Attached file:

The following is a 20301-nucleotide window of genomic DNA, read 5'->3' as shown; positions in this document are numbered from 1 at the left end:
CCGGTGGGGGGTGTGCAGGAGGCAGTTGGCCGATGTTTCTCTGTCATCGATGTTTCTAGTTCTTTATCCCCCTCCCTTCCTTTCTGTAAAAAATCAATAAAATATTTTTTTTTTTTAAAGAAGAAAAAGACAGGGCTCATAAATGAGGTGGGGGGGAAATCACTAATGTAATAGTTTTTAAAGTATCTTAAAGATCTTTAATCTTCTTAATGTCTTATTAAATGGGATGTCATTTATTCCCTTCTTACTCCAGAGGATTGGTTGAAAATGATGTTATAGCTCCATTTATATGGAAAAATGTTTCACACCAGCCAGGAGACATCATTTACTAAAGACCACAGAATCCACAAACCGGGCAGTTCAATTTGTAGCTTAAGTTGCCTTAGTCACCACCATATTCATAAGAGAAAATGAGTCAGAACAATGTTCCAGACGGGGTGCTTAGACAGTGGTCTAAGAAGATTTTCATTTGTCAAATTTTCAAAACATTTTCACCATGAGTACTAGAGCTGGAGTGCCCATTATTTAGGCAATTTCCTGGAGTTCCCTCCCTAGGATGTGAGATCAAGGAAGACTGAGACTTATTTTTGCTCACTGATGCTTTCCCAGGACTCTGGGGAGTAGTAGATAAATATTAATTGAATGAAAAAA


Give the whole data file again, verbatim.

The following is a 20301-nucleotide window of genomic DNA, read 5'->3' as shown; positions in this document are numbered from 1 at the left end:
CCGGTGGGGGGTGTGCAGGAGGCAGTTGGCCGATGTTTCTCTGTCATCGATGTTTCTAGTTCTTTATCCCCCTCCCTTCCTTTCTGTAAAAAATCAATAAAATATTTTTTTTTTTTAAAGAAGAAAAAGACAGGGCTCATAAATGAGGTGGGGGGGAAATCACTAATGTAATAGTTTTTAAAGTATCTTAAAGATCTTTAATCTTCTTAATGTCTTATTAAATGGGATGTCATTTATTCCCTTCTTACTCCAGAGGATTGGTTGAAAATGATGTTATAGCTCCATTTATATGGAAAAATGTTTCACACCAGCCAGGAGACATCATTTACTAAAGACCACAGAATCCACAAACCGGGCAGTTCAATTTGTAGCTTAAGTTGCCTTAGTCACCACCATATTCATAAGAGAAAATGAGTCAGAACAATGTTCCAGACGGGGTGCTTAGACAGTGGTCTAAGAAGATTTTCATTTGTCAAATTTTCAAAACATTTTCACCATGAGTACTAGAGCTGGAGTGCCCATTATTTAGGCAATTTCCTGGAGTTCCCTCCCTAGGATGTGAGATCAAGGAAGACTGAGACTTATTTTTGCTCACTGATGCTTTCCCAGGACTCTGGGGAGTAGTAGATAAATATTAATTGAATGAAAAAA